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Let’s talk schools & sustainability

Schools may talk the talk when it comes to sustainability - but are any making meaningful progress? Two top local headteachers show how it's done

Moulsford School, South Oxfordshire 

Schools have a responsibility to prepare children for the world they will inherit, and to reflect the values that are important to both pupils and their parents, and nowhere is this more relevant than with regard to sustainability and the environment. For Millennials (current school parents) and Gen Z (current pupils), sustainability and the environment are central to what drives their key life decisions, and schools like Moulsford need to ensure they are aligned with them.

Focusing on recycling paper in the classroom, and having an eco-rep to turn out the lights are excellent initiatives but only scratch the surface. The children should be directly and meaningfully involved, and sustainability and the environment must be embedded into the curriculum at all levels. For schools to live out the message, there needs to be a whole community approach – from the Head and Governors through to staff, children and parents – which centres on every aspect of school life. 

For many it’s hard to know where to start when tackling sustainability issues, as the topic is so large and all encompassing. The Moulsford Sustainability policy is broken down into 11 clear areas with defined goals for each: Education, Energy, Water, Waste, Buildings and Grounds, Catering, Sports & Activities, Classroom Equipment, Transport, Events and Community. This not only makes measured progress more achievable but also gives individuals ownership over specific areas.

So, for example, Moulsford’s Catering section of the policy aims to:

  • to ensure that as many products as possible are locally sourced and seasonal
  • to completely eradicate the use of single use plastics
  • to reduce the amount of meat eaten on a weekly basis by the School
  • to significantly reduce the amount of food waste generated by the School
  • to use biodegradable bin bags for unavoidable waste and to make sure anything that can be recycled, is recycled
  • to use only biodegradable tea bags throughout school
  • to make sure that School packed lunches for trips and events are plastic-free

These are backed up by specific actions for the Catering Department to achieve their set aims, the likely impact that success will have on the community.

We think that all key strategic decisions should have sustainability and the environment at their core. Moulsford is currently constructing a brand new state of the art Pre-Prep building (below), due for to open in Sept 2022. 

The building has been carefully designed to incorporate eco-friendly systems including solar panels and air source heat pumps for underfloor heating, and there will be natural ventilation through roof turrets. Green roofs will cover flat roof areas, and extensive planting and landscaping with wild flower meadows will enhance the external areas and shield the building from the road. You can take a virtual tour of the new building here.

Education and living through example are the most powerful tools we have as we prepare children for their future, and ultimately the security of our planet, and we’re proud of our visionary approach to the sustainability and the environment at Moulsford. 

Ben Beardmore-Gray, Head, Moulsford Prep School. Visit the school at the next Open Days on Fri 24 and Sat 25 Sept 2021.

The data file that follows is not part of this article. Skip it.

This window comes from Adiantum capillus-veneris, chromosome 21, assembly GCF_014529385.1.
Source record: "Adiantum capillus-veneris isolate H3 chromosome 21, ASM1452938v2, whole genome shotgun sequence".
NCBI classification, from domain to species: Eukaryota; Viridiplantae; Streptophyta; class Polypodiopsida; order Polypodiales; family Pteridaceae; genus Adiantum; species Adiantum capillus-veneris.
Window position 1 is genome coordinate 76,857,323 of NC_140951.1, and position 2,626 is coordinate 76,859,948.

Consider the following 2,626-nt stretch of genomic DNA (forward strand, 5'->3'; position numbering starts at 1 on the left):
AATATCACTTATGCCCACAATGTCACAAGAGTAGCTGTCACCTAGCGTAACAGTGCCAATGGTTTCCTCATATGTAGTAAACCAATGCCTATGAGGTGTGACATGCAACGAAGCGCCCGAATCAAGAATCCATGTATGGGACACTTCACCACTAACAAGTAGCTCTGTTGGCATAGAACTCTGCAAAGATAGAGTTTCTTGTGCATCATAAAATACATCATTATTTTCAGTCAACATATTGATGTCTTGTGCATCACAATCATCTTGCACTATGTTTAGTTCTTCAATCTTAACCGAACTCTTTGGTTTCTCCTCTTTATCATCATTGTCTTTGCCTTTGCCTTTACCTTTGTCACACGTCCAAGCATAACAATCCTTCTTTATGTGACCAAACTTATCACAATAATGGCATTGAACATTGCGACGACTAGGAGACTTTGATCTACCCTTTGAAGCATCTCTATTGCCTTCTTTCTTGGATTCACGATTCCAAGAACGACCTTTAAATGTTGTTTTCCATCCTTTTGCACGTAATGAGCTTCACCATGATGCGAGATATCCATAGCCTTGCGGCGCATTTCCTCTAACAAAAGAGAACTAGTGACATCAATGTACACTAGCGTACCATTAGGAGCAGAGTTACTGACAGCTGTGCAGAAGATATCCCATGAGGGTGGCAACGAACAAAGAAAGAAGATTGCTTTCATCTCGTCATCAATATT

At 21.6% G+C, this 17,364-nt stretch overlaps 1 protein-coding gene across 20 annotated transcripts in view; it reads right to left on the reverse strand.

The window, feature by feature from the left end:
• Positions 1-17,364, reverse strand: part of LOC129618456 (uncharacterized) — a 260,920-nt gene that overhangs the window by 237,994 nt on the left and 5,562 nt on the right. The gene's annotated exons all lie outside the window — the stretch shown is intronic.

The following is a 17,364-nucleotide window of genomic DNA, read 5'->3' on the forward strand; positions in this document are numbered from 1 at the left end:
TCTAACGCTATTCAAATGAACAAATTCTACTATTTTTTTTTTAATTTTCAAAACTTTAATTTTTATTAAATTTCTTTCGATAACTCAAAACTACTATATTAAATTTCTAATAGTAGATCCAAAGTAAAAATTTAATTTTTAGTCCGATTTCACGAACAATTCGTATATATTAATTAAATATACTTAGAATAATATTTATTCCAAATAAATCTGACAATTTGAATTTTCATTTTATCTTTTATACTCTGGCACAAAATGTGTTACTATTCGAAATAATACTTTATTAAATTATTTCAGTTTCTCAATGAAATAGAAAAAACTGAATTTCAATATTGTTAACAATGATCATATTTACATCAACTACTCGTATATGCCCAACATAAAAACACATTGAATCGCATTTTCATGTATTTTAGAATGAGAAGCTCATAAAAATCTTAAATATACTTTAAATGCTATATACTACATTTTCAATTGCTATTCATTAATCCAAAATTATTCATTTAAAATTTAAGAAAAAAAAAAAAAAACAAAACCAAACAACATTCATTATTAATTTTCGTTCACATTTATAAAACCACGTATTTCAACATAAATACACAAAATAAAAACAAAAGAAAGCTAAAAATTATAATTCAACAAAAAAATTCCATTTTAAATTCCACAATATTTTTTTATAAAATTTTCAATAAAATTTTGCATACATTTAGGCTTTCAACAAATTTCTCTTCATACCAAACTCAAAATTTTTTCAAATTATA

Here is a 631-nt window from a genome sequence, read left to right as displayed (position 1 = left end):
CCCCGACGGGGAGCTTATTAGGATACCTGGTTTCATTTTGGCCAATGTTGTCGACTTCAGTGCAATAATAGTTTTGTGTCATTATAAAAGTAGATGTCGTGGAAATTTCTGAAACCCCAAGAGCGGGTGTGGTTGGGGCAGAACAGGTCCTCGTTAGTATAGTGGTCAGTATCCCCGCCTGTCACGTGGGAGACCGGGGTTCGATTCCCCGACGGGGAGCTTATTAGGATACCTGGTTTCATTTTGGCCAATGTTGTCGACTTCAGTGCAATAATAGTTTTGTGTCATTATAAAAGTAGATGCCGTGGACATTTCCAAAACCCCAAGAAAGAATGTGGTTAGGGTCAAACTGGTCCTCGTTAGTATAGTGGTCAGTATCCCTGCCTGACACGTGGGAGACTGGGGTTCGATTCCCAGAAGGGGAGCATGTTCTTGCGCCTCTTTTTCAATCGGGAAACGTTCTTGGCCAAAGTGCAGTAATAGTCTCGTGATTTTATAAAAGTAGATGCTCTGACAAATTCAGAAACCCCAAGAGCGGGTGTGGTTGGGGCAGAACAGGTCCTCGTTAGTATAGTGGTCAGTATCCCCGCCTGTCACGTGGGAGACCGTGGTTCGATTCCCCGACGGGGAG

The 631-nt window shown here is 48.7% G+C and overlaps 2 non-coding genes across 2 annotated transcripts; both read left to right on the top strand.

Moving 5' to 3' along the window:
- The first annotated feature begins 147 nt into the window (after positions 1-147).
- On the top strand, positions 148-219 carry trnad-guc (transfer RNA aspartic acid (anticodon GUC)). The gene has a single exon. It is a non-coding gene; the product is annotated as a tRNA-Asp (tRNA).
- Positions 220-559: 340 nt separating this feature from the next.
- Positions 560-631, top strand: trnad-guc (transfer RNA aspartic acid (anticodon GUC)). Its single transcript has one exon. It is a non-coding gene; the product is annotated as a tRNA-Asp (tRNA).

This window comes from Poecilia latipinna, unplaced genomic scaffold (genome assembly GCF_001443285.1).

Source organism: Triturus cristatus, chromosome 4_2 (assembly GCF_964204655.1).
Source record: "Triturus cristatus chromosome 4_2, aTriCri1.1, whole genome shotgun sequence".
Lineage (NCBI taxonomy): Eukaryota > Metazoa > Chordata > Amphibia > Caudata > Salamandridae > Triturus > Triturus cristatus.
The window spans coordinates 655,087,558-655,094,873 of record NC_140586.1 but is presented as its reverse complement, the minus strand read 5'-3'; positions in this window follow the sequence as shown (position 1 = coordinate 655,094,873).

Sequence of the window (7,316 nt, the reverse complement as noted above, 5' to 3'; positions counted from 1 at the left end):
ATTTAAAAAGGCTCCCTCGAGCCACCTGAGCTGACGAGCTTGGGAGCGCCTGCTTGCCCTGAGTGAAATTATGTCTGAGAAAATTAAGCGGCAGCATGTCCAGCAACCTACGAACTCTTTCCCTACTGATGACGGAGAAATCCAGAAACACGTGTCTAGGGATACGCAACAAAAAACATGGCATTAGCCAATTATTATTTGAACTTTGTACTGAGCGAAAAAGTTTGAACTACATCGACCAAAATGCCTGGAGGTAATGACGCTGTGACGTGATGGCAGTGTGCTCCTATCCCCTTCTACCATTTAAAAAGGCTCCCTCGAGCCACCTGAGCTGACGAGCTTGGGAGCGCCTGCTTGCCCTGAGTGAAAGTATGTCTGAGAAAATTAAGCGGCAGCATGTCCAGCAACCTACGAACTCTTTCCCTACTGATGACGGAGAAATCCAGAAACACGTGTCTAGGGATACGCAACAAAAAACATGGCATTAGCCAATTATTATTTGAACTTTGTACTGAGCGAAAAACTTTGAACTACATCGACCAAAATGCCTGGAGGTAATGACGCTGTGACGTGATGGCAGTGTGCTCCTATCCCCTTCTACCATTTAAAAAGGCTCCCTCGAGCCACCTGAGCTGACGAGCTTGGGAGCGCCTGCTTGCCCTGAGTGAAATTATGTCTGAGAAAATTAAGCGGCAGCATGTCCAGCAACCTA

d’Overbroeck’s School, Oxford

At d’Overbroeck’s, our students champion sustainability in a number of ways, including through their Extended Project Qualification projects (EPQs) and the school’s Eco Club.

We’ve always encouraged environmentally focused EPQs at d’Overbroeck’s. One of our first annual EPQ prizes, awarded back in 2010, went to a student’s project entitled Hive Collapse Syndrome – why are bees disappearing? Since then, students have worked in collaboration with the Eco Club and Geography Department on a wide range of projects focused on environmental issues, from plant-based diets to sustainable housing.

Last term two of our Upper Sixth students, Zoe and Milo, represented d’Overbroeck’s at the international Back To Nature conference in Lithuania, and presented their EPQ projects. Zoe’s artefact project, Metamorphosis, is an art film exploring the interactions between humans and the natural world. Milo’s dissertation project focuses on whether post-combustion carbon capture technology can provide a viable solution to help tackle climate change. As expected, both projects were extremely well-received.

Meanwhile, our Eco Club is a whole school student-led group which works in partnership with teachers to research and highlight environmental issues to the school community. Students are encouraged to actively grapple with environmental and climate issues in an open forum, and to shape the club’s focus and awareness initiatives. Some of their work so far includes:

  • Recognising UK and global awareness events, such as Earth Day and Green Week, and bringing these to the attention of the school community (including through student social media takeovers)
  • Encouraging school management to commit to a Meat Free Monday lunch menu, the use of ‘green’ and public transport options, working towards sustainable lifestyles and zero carbon initiatives. 

Next term, our Eco Club and Geography students will also be learning about the United Nations Climate Change Conference (COP26) and raising awareness of the steps we can take towards a greener future.

Jonathan Cuff, head, d’Overbroeck’s, Oxford. Visit the Sixth Form virtually on 16 Sept or in-person on 9 Oct 2021.

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